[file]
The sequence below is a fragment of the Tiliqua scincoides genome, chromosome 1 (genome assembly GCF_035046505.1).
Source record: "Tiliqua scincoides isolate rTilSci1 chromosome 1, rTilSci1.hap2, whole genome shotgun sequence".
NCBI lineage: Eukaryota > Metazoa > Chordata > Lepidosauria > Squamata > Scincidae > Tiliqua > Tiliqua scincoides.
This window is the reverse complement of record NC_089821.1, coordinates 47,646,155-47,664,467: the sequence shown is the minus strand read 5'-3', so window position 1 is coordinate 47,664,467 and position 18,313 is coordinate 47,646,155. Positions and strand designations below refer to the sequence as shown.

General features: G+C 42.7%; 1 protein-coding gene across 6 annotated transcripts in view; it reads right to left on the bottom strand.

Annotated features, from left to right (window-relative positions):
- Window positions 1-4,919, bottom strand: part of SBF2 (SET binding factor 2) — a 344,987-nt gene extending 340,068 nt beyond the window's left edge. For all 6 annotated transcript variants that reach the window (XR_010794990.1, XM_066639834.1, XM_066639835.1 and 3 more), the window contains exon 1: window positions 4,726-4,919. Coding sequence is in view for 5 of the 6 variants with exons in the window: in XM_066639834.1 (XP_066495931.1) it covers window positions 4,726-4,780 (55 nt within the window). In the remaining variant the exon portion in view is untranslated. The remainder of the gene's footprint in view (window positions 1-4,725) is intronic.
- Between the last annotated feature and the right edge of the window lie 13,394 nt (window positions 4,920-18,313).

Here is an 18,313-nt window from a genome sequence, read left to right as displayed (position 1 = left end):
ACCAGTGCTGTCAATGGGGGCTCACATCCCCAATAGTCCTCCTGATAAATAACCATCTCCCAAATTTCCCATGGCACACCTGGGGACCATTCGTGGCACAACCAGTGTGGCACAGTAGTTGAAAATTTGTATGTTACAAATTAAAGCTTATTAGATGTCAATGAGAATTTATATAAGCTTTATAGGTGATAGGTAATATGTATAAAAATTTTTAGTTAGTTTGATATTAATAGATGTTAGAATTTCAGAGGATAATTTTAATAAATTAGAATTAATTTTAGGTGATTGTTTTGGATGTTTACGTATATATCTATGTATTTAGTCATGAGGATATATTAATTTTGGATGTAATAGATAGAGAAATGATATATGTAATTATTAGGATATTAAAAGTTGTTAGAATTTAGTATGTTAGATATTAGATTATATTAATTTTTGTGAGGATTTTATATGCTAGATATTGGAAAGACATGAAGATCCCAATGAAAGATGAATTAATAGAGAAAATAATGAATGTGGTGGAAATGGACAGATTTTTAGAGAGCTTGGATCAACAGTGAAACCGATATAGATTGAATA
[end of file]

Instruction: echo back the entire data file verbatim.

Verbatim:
The sequence below is a fragment of the Tiliqua scincoides genome, chromosome 1 (genome assembly GCF_035046505.1).
Source record: "Tiliqua scincoides isolate rTilSci1 chromosome 1, rTilSci1.hap2, whole genome shotgun sequence".
NCBI lineage: Eukaryota > Metazoa > Chordata > Lepidosauria > Squamata > Scincidae > Tiliqua > Tiliqua scincoides.
This window is the reverse complement of record NC_089821.1, coordinates 47,646,155-47,664,467: the sequence shown is the minus strand read 5'-3', so window position 1 is coordinate 47,664,467 and position 18,313 is coordinate 47,646,155. Positions and strand designations below refer to the sequence as shown.

General features: G+C 42.7%; 1 protein-coding gene across 6 annotated transcripts in view; it reads right to left on the bottom strand.

Annotated features, from left to right (window-relative positions):
- Window positions 1-4,919, bottom strand: part of SBF2 (SET binding factor 2) — a 344,987-nt gene extending 340,068 nt beyond the window's left edge. For all 6 annotated transcript variants that reach the window (XR_010794990.1, XM_066639834.1, XM_066639835.1 and 3 more), the window contains exon 1: window positions 4,726-4,919. Coding sequence is in view for 5 of the 6 variants with exons in the window: in XM_066639834.1 (XP_066495931.1) it covers window positions 4,726-4,780 (55 nt within the window). In the remaining variant the exon portion in view is untranslated. The remainder of the gene's footprint in view (window positions 1-4,725) is intronic.
- Between the last annotated feature and the right edge of the window lie 13,394 nt (window positions 4,920-18,313).

Here is an 18,313-nt window from a genome sequence, read left to right as displayed (position 1 = left end):
ACCAGTGCTGTCAATGGGGGCTCACATCCCCAATAGTCCTCCTGATAAATAACCATCTCCCAAATTTCCCATGGCACACCTGGGGACCATTCGTGGCACAACCAGTGTGGCACAGTAGTTGAAAATTTGTATGTTACAAATTAAAGCTTATTAGATGTCAATGAGAATTTATATAAGCTTTATAGGTGATAGGTAATATGTATAAAAATTTTTAGTTAGTTTGATATTAATAGATGTTAGAATTTCAGAGGATAATTTTAATAAATTAGAATTAATTTTAGGTGATTGTTTTGGATGTTTACGTATATATCTATGTATTTAGTCATGAGGATATATTAATTTTGGATGTAATAGATAGAGAAATGATATATGTAATTATTAGGATATTAAAAGTTGTTAGAATTTAGTATGTTAGATATTAGATTATATTAATTTTTGTGAGGATTTTATATGCTAGATATTGGAAAGACATGAAGATCCCAATGAAAGATGAATTAATAGAGAAAATAATGAATGTGGTGGAAATGGACAGATTTTTAGAGAGCTTGGATCAACAGTGAAACCGATATAGATTGAATA